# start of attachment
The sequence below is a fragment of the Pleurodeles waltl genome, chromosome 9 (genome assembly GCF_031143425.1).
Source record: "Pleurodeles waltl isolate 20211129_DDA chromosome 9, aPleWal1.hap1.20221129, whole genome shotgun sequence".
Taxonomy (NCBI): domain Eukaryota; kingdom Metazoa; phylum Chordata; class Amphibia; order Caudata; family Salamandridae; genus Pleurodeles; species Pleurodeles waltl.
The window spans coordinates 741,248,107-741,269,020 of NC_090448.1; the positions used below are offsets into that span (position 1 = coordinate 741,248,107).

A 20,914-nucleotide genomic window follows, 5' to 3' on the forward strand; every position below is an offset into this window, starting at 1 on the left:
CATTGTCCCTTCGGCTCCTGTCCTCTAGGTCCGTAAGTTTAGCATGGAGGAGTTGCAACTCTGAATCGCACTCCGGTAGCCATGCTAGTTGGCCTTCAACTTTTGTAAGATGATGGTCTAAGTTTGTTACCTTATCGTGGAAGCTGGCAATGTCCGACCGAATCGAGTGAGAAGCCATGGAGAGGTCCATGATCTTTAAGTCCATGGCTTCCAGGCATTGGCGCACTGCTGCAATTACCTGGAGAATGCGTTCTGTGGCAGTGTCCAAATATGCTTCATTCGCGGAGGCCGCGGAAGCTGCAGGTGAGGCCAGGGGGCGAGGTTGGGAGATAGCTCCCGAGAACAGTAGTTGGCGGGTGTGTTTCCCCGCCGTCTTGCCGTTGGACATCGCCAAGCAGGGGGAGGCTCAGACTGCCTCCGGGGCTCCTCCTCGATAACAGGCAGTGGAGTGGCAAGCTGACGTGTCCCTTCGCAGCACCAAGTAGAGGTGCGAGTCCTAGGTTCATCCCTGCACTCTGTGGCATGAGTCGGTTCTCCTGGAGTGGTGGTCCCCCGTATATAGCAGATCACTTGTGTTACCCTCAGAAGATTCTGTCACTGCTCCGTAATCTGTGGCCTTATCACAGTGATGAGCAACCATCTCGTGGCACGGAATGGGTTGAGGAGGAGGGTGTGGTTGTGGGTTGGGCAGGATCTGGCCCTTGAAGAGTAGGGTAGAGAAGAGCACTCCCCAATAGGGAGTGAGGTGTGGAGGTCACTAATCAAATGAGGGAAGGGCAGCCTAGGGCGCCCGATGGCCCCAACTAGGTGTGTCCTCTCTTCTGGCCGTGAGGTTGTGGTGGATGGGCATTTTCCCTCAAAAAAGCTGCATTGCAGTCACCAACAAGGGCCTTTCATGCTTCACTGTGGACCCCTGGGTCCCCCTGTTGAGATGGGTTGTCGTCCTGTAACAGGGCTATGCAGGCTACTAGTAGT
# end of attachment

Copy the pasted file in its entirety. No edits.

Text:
The sequence below is a fragment of the Pleurodeles waltl genome, chromosome 9 (genome assembly GCF_031143425.1).
Source record: "Pleurodeles waltl isolate 20211129_DDA chromosome 9, aPleWal1.hap1.20221129, whole genome shotgun sequence".
Taxonomy (NCBI): domain Eukaryota; kingdom Metazoa; phylum Chordata; class Amphibia; order Caudata; family Salamandridae; genus Pleurodeles; species Pleurodeles waltl.
The window spans coordinates 741,248,107-741,269,020 of NC_090448.1; the positions used below are offsets into that span (position 1 = coordinate 741,248,107).

A 20,914-nucleotide genomic window follows, 5' to 3' on the forward strand; every position below is an offset into this window, starting at 1 on the left:
CATTGTCCCTTCGGCTCCTGTCCTCTAGGTCCGTAAGTTTAGCATGGAGGAGTTGCAACTCTGAATCGCACTCCGGTAGCCATGCTAGTTGGCCTTCAACTTTTGTAAGATGATGGTCTAAGTTTGTTACCTTATCGTGGAAGCTGGCAATGTCCGACCGAATCGAGTGAGAAGCCATGGAGAGGTCCATGATCTTTAAGTCCATGGCTTCCAGGCATTGGCGCACTGCTGCAATTACCTGGAGAATGCGTTCTGTGGCAGTGTCCAAATATGCTTCATTCGCGGAGGCCGCGGAAGCTGCAGGTGAGGCCAGGGGGCGAGGTTGGGAGATAGCTCCCGAGAACAGTAGTTGGCGGGTGTGTTTCCCCGCCGTCTTGCCGTTGGACATCGCCAAGCAGGGGGAGGCTCAGACTGCCTCCGGGGCTCCTCCTCGATAACAGGCAGTGGAGTGGCAAGCTGACGTGTCCCTTCGCAGCACCAAGTAGAGGTGCGAGTCCTAGGTTCATCCCTGCACTCTGTGGCATGAGTCGGTTCTCCTGGAGTGGTGGTCCCCCGTATATAGCAGATCACTTGTGTTACCCTCAGAAGATTCTGTCACTGCTCCGTAATCTGTGGCCTTATCACAGTGATGAGCAACCATCTCGTGGCACGGAATGGGTTGAGGAGGAGGGTGTGGTTGTGGGTTGGGCAGGATCTGGCCCTTGAAGAGTAGGGTAGAGAAGAGCACTCCCCAATAGGGAGTGAGGTGTGGAGGTCACTAATCAAATGAGGGAAGGGCAGCCTAGGGCGCCCGATGGCCCCAACTAGGTGTGTCCTCTCTTCTGGCCGTGAGGTTGTGGTGGATGGGCATTTTCCCTCAAAAAAGCTGCATTGCAGTCACCAACAAGGGCCTTTCATGCTTCACTGTGGACCCCTGGGTCCCCCTGTTGAGATGGGTTGTCGTCCTGTAACAGGGCTATGCAGGCTACTAGTAGT